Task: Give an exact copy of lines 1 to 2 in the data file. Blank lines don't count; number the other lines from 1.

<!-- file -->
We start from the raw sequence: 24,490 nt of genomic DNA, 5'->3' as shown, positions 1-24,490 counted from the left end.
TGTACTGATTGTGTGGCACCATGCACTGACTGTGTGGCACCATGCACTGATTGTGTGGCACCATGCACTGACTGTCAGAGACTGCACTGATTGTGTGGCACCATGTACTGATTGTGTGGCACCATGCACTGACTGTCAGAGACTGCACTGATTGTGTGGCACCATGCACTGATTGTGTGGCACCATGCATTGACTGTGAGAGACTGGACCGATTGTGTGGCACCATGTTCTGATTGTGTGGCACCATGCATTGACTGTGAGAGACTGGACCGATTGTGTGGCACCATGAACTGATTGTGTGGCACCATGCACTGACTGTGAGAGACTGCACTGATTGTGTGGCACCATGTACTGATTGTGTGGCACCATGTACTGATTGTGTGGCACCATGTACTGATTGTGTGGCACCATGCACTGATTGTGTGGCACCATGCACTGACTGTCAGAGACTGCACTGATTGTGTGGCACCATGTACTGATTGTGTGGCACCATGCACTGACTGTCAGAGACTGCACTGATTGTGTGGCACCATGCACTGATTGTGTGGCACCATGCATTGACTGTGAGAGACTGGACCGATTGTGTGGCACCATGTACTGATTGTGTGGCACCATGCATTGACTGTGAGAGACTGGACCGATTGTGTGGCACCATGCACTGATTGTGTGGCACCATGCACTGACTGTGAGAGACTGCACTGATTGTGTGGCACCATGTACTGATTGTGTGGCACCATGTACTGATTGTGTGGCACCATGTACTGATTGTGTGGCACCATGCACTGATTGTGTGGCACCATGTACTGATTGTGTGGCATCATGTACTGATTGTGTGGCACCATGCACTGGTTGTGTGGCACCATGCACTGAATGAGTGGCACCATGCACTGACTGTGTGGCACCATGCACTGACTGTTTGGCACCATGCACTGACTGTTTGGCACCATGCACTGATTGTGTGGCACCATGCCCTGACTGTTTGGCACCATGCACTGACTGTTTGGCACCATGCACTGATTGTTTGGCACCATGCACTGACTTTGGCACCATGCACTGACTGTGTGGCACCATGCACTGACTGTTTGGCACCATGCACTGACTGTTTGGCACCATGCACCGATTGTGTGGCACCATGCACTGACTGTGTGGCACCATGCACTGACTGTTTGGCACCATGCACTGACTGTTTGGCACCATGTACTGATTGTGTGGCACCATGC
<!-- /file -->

We start from the raw sequence: 24,490 nt of genomic DNA, 5'->3' as shown, positions 1-24,490 counted from the left end.
TGTACTGATTGTGTGGCACCATGCACTGACTGTGTGGCACCATGCACTGATTGTGTGGCACCATGCACTGACTGTCAGAGACTGCACTGATTGTGTGGCACCATGTACTGATTGTGTGGCACCATGCACTGACTGTCAGAGACTGCACTGATTGTGTGGCACCATGCACTGATTGTGTGGCACCATGCATTGACTGTGAGAGACTGGACCGATTGTGTGGCACCATGTTCTGATTGTGTGGCACCATGCATTGACTGTGAGAGACTGGACCGATTGTGTGGCACCATGAACTGATTGTGTGGCACCATGCACTGACTGTGAGAGACTGCACTGATTGTGTGGCACCATGTACTGATTGTGTGGCACCATGTACTGATTGTGTGGCACCATGTACTGATTGTGTGGCACCATGCACTGATTGTGTGGCACCATGCACTGACTGTCAGAGACTGCACTGATTGTGTGGCACCATGTACTGATTGTGTGGCACCATGCACTGACTGTCAGAGACTGCACTGATTGTGTGGCACCATGCACTGATTGTGTGGCACCATGCATTGACTGTGAGAGACTGGACCGATTGTGTGGCACCATGTACTGATTGTGTGGCACCATGCATTGACTGTGAGAGACTGGACCGATTGTGTGGCACCATGCACTGATTGTGTGGCACCATGCACTGACTGTGAGAGACTGCACTGATTGTGTGGCACCATGTACTGATTGTGTGGCACCATGTACTGATTGTGTGGCACCATGTACTGATTGTGTGGCACCATGCACTGATTGTGTGGCACCATGTACTGATTGTGTGGCATCATGTACTGATTGTGTGGCACCATGCACTGGTTGTGTGGCACCATGCACTGAATGAGTGGCACCATGCACTGACTGTGTGGCACCATGCACTGACTGTTTGGCACCATGCACTGACTGTTTGGCACCATGCACTGATTGTGTGGCACCATGCCCTGACTGTTTGGCACCATGCACTGACTGTTTGGCACCATGCACTGATTGTTTGGCACCATGCACTGACTTTGGCACCATGCACTGACTGTGTGGCACCATGCACTGACTGTTTGGCACCATGCACTGACTGTTTGGCACCATGCACCGATTGTGTGGCACCATGCACTGACTGTGTGGCACCATGCACTGACTGTTTGGCACCATGCACTGACTGTTTGGCACCATGTACTGATTGTGTGGCACCATGC